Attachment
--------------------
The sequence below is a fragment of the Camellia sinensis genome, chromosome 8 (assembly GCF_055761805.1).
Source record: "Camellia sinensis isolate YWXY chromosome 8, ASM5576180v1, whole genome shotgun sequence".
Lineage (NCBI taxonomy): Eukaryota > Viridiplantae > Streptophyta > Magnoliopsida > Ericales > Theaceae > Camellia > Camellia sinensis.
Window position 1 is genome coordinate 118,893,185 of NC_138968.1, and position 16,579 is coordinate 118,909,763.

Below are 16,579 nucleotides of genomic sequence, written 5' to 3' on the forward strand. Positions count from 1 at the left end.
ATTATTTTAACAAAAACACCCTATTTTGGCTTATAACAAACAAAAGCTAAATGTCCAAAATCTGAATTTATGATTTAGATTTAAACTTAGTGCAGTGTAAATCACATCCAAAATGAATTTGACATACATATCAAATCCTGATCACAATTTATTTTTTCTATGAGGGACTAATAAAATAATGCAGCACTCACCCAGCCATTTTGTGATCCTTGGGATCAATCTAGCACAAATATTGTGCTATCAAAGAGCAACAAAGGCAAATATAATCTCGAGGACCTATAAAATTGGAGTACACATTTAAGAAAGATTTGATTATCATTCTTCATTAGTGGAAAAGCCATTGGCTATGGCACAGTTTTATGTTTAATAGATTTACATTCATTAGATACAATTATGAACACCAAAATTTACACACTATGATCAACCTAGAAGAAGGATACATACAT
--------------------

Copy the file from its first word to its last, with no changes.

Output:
The sequence below is a fragment of the Camellia sinensis genome, chromosome 8 (assembly GCF_055761805.1).
Source record: "Camellia sinensis isolate YWXY chromosome 8, ASM5576180v1, whole genome shotgun sequence".
Lineage (NCBI taxonomy): Eukaryota > Viridiplantae > Streptophyta > Magnoliopsida > Ericales > Theaceae > Camellia > Camellia sinensis.
Window position 1 is genome coordinate 118,893,185 of NC_138968.1, and position 16,579 is coordinate 118,909,763.

Below are 16,579 nucleotides of genomic sequence, written 5' to 3' on the forward strand. Positions count from 1 at the left end.
ATTATTTTAACAAAAACACCCTATTTTGGCTTATAACAAACAAAAGCTAAATGTCCAAAATCTGAATTTATGATTTAGATTTAAACTTAGTGCAGTGTAAATCACATCCAAAATGAATTTGACATACATATCAAATCCTGATCACAATTTATTTTTTCTATGAGGGACTAATAAAATAATGCAGCACTCACCCAGCCATTTTGTGATCCTTGGGATCAATCTAGCACAAATATTGTGCTATCAAAGAGCAACAAAGGCAAATATAATCTCGAGGACCTATAAAATTGGAGTACACATTTAAGAAAGATTTGATTATCATTCTTCATTAGTGGAAAAGCCATTGGCTATGGCACAGTTTTATGTTTAATAGATTTACATTCATTAGATACAATTATGAACACCAAAATTTACACACTATGATCAACCTAGAAGAAGGATACATACAT